Sunday, August 31, 2008

Bell Labs

Image caption | Bell Labs' Holmdel, New Jersey-based facility was home to basic physics research. Designed by architect Eero Saarinen and built in 1962, the landmark building once housed 6,000 employees. It now stands empty and neglected. Alcatel-Lucent has sold the building to a developer who plans to transform the complex into a mixed-use residential, office and retail space. | Once Mighty Bell Labs Leaves Behind Transistor, Laser, 6 Nobels
By Priya Ganapati

See related story: Bell Labs Kills Fundamental Physics Research


Bell Labs' decision to abandon basic physics research marks the end of a brilliant chapter for the iconic institution. Many of the Labs' most famous discoveries, such as the transistor and the laser, originated in fundamental physics and have gone on to transform computing and technology.

They also brought Bell Labs international glory, including six Nobel Prizes in Physics, starting in 1937 when researcher Clinton Davisson shared the Nobel for demonstrating the wave nature of matter.

The lab will now focus on areas such as networking, high-speed electronics, wireless, nanotechnology and software -- fields that are likely to offer a more immediate payback for parent company Alcatel-Lucent. (...)


Related: blog | Pauline RigbyThe rise and fall of Bell Labs

This August marks the anniversary of a key milestone in optics and telecommunications. It has been 50 years since the publication in Physical Review of the scientific paper that described the concept and design of one of the greatest modern inventions — the laser.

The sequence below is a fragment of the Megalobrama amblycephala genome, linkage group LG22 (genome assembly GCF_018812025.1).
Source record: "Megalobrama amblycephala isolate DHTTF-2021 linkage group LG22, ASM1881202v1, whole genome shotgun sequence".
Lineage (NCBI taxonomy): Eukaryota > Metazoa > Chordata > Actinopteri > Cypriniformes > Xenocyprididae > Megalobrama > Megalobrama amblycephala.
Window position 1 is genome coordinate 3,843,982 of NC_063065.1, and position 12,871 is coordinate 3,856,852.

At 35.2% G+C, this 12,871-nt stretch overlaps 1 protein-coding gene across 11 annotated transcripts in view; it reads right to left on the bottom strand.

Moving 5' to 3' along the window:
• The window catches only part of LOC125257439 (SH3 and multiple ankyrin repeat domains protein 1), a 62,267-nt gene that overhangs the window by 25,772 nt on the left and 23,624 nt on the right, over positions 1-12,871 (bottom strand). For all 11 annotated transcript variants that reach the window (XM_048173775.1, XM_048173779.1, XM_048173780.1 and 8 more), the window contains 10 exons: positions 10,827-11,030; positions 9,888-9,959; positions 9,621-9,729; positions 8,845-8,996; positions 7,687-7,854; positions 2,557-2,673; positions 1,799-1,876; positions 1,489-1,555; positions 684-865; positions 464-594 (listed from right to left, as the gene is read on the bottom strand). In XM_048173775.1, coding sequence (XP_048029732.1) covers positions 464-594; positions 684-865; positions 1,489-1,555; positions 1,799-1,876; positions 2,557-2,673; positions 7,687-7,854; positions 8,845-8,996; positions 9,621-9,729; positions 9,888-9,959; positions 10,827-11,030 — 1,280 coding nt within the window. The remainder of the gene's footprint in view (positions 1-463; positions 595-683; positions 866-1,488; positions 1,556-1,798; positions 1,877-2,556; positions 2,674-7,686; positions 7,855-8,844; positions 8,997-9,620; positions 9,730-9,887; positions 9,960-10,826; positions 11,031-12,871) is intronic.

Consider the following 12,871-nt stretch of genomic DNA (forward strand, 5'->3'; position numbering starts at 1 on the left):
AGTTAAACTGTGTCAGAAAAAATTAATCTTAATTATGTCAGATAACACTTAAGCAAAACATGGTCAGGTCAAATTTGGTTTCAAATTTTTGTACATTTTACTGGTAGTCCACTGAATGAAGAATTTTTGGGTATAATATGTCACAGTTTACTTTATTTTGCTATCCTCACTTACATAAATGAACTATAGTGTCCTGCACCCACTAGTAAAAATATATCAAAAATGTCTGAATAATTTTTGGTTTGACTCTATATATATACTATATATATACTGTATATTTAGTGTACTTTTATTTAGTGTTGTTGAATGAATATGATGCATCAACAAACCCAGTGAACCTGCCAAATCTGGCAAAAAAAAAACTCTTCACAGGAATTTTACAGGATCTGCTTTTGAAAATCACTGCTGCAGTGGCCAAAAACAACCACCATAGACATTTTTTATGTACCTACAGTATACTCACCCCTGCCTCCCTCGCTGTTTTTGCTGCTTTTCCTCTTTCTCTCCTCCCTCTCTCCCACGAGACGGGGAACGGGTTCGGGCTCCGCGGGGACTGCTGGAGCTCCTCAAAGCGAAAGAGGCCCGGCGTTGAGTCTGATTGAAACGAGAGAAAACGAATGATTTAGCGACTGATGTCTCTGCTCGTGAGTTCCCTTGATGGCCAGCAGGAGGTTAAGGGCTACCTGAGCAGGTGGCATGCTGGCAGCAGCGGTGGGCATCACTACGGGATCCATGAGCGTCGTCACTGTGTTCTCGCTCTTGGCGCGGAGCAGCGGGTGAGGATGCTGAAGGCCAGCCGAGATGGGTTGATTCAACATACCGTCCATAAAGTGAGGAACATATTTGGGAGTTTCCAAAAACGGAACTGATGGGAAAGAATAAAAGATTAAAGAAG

The ideas in "Infrared and optical masers" by Arthur Schawlow and Charles Townes of Bell Telephone Labs, as it was then known, underpin the core technology in all of today's fibre-optic networks, although it wasn't until glass fibres with very low loss appeared that laser-based communication became a valid alternative to copper wires.

To mark the 40th anniversary of the laser, Lucent Technologies, the parent company of Bell Labs, issued a press release and threw a party in honour of scientists who had made significant contributions to the development of the laser. This time around, not only did the event pass without comment, but it turns out that Alcatel-Lucent is pulling out of basic physics and semiconductor research altogether.

Nature reported the news initially, which was picked up by Wired in this stunning but rather sad photo story. Read it and weep, as Bell Labs becomes just another corporate R&D division, with a view confined to research that is aligned with product development.

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